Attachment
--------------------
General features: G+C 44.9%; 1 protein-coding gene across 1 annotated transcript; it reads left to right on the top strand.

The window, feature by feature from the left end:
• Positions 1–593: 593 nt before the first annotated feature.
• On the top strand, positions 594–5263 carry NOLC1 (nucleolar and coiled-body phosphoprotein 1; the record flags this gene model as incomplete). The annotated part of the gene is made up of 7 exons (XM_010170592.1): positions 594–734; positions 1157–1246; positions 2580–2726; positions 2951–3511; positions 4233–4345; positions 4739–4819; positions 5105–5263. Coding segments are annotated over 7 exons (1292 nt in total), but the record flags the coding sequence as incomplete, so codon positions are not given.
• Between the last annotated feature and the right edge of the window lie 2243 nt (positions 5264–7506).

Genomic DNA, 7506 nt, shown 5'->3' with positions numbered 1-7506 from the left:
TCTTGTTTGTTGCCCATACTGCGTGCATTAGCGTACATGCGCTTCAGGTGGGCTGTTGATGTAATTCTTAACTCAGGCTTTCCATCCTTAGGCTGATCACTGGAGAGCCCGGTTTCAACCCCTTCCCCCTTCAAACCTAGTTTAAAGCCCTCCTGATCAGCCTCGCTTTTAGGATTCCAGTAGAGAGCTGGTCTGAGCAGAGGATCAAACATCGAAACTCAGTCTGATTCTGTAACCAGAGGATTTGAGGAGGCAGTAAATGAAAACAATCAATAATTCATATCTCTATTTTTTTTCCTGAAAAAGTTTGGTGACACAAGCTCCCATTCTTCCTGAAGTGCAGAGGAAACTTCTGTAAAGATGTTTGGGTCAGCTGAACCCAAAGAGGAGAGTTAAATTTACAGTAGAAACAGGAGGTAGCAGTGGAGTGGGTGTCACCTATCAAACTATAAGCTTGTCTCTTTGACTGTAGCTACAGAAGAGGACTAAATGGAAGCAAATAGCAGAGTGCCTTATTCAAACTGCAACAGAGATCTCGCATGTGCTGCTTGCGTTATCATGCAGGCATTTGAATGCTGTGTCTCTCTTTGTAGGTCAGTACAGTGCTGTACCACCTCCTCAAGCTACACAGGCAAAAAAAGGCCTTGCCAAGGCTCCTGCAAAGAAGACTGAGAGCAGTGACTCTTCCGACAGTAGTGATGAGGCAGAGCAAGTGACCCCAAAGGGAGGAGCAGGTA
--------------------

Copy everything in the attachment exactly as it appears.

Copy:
General features: G+C 44.9%; 1 protein-coding gene across 1 annotated transcript; it reads left to right on the top strand.

The window, feature by feature from the left end:
• Positions 1–593: 593 nt before the first annotated feature.
• On the top strand, positions 594–5263 carry NOLC1 (nucleolar and coiled-body phosphoprotein 1; the record flags this gene model as incomplete). The annotated part of the gene is made up of 7 exons (XM_010170592.1): positions 594–734; positions 1157–1246; positions 2580–2726; positions 2951–3511; positions 4233–4345; positions 4739–4819; positions 5105–5263. Coding segments are annotated over 7 exons (1292 nt in total), but the record flags the coding sequence as incomplete, so codon positions are not given.
• Between the last annotated feature and the right edge of the window lie 2243 nt (positions 5264–7506).

Genomic DNA, 7506 nt, shown 5'->3' with positions numbered 1-7506 from the left:
TCTTGTTTGTTGCCCATACTGCGTGCATTAGCGTACATGCGCTTCAGGTGGGCTGTTGATGTAATTCTTAACTCAGGCTTTCCATCCTTAGGCTGATCACTGGAGAGCCCGGTTTCAACCCCTTCCCCCTTCAAACCTAGTTTAAAGCCCTCCTGATCAGCCTCGCTTTTAGGATTCCAGTAGAGAGCTGGTCTGAGCAGAGGATCAAACATCGAAACTCAGTCTGATTCTGTAACCAGAGGATTTGAGGAGGCAGTAAATGAAAACAATCAATAATTCATATCTCTATTTTTTTTCCTGAAAAAGTTTGGTGACACAAGCTCCCATTCTTCCTGAAGTGCAGAGGAAACTTCTGTAAAGATGTTTGGGTCAGCTGAACCCAAAGAGGAGAGTTAAATTTACAGTAGAAACAGGAGGTAGCAGTGGAGTGGGTGTCACCTATCAAACTATAAGCTTGTCTCTTTGACTGTAGCTACAGAAGAGGACTAAATGGAAGCAAATAGCAGAGTGCCTTATTCAAACTGCAACAGAGATCTCGCATGTGCTGCTTGCGTTATCATGCAGGCATTTGAATGCTGTGTCTCTCTTTGTAGGTCAGTACAGTGCTGTACCACCTCCTCAAGCTACACAGGCAAAAAAAGGCCTTGCCAAGGCTCCTGCAAAGAAGACTGAGAGCAGTGACTCTTCCGACAGTAGTGATGAGGCAGAGCAAGTGACCCCAAAGGGAGGAGCAGGTA